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 So who is smart enough to tell me what's inside the camblock 
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Post So who is smart enough to tell me what's inside the camblock
I am doing some reverse engineering on my own modular pan/tilt head design. Kessler Fusion uses DC encoder motors and Camblock uses stepper motors, I understand that. But what I am trying to find out is what worm gears or gearboxes they use internally to change the axis of the output shaft?
If they use worm gears I would like to know if they use anti-backlash type (I would assume so?) and what motors they use.

So who out there has some real input on this matter?

Any insight would be much appreciated, and find the pot at the end of the rainbow would be a photo of a open unit, either one would do.

I am holding thumbs on this one. :?:


Wed Jul 04, 2012 1:39 pm
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Post Re: So who is smart enough to tell me what's inside the camb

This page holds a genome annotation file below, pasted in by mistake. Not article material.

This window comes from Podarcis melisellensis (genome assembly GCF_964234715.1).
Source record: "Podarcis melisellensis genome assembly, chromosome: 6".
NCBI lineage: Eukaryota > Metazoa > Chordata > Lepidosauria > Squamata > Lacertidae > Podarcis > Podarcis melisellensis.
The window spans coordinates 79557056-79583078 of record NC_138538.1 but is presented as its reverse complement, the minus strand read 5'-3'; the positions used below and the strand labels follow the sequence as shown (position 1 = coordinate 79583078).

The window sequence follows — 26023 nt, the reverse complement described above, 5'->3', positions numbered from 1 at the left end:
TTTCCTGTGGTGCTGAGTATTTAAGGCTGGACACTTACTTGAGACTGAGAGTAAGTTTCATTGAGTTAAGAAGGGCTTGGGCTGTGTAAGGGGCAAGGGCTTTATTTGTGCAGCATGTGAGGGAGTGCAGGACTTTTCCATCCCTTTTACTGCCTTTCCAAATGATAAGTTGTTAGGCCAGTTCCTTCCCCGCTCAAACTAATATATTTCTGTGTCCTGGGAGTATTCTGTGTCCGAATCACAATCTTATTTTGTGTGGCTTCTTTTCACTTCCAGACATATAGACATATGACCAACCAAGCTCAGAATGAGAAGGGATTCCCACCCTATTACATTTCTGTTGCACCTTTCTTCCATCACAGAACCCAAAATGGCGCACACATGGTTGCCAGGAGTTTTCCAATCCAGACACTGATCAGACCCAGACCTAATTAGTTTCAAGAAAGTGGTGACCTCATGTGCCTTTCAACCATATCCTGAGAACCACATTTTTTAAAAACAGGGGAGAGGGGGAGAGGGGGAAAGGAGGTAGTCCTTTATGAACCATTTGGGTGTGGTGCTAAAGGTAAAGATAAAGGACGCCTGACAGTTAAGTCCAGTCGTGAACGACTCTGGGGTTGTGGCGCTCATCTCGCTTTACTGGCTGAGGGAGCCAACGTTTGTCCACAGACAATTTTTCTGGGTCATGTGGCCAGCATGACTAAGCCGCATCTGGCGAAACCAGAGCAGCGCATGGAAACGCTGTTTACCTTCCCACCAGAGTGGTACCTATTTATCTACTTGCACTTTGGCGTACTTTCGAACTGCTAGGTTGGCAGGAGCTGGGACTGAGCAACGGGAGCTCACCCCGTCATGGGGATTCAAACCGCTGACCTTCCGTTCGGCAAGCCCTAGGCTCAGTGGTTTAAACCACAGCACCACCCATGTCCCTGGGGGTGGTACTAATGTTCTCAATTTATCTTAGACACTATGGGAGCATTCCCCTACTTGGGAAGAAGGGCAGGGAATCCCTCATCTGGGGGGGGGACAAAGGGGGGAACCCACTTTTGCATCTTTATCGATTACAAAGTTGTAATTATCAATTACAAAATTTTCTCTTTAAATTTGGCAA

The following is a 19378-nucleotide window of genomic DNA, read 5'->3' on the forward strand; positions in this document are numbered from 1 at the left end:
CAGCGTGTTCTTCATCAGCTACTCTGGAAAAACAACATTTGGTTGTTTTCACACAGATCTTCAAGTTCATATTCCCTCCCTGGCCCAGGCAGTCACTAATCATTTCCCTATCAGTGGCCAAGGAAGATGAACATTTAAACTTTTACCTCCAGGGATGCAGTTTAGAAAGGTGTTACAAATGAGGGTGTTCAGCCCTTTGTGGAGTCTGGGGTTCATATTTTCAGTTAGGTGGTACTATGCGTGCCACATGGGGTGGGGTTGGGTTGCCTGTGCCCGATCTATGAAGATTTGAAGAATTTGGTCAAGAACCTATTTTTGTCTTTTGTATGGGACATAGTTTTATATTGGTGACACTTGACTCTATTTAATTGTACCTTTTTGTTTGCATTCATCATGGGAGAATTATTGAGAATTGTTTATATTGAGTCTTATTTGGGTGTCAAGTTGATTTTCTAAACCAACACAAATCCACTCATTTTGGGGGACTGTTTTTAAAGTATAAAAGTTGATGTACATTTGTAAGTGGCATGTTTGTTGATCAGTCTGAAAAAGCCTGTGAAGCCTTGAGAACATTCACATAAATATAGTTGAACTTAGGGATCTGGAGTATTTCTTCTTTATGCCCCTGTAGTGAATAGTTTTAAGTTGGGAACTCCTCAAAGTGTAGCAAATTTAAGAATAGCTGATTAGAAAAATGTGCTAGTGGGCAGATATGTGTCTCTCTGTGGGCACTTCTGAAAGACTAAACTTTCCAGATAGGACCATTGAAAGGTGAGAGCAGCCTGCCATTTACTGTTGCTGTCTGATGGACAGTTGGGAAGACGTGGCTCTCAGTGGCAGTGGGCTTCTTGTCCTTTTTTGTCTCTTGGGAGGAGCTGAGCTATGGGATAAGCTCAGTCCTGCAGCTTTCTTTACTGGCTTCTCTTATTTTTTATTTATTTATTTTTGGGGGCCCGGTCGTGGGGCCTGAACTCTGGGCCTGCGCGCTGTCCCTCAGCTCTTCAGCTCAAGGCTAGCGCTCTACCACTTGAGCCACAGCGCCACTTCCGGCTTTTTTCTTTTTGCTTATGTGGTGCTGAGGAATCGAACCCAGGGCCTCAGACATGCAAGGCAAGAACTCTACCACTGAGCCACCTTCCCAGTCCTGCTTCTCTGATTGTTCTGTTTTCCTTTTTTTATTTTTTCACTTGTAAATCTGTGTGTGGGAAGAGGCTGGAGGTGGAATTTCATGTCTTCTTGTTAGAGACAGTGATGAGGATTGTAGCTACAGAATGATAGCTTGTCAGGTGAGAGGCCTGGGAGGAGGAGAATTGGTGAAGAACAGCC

This might be of interest: http://www.micro-drives.com/kessler-crane.aspx

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Wed Jul 04, 2012 3:15 pm
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Post Re: So who is smart enough to tell me what's inside the camb
Thank you for that bit of insight. I was looking a little deeper though as per my original post. Interested in the gearing of the 90 degree gearing they use, i.e. worm gears.

But I thank you again, I have used motors very similar in my initial slider design. But I am now looking at improving the standard gearmotor with encoder feedback/position control. And to build my own pan/tilt head with the low profile design of the Fusion and Camblock systems.


Thu Jul 05, 2012 12:43 am
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Post Re: So who is smart enough to tell me what's inside the camb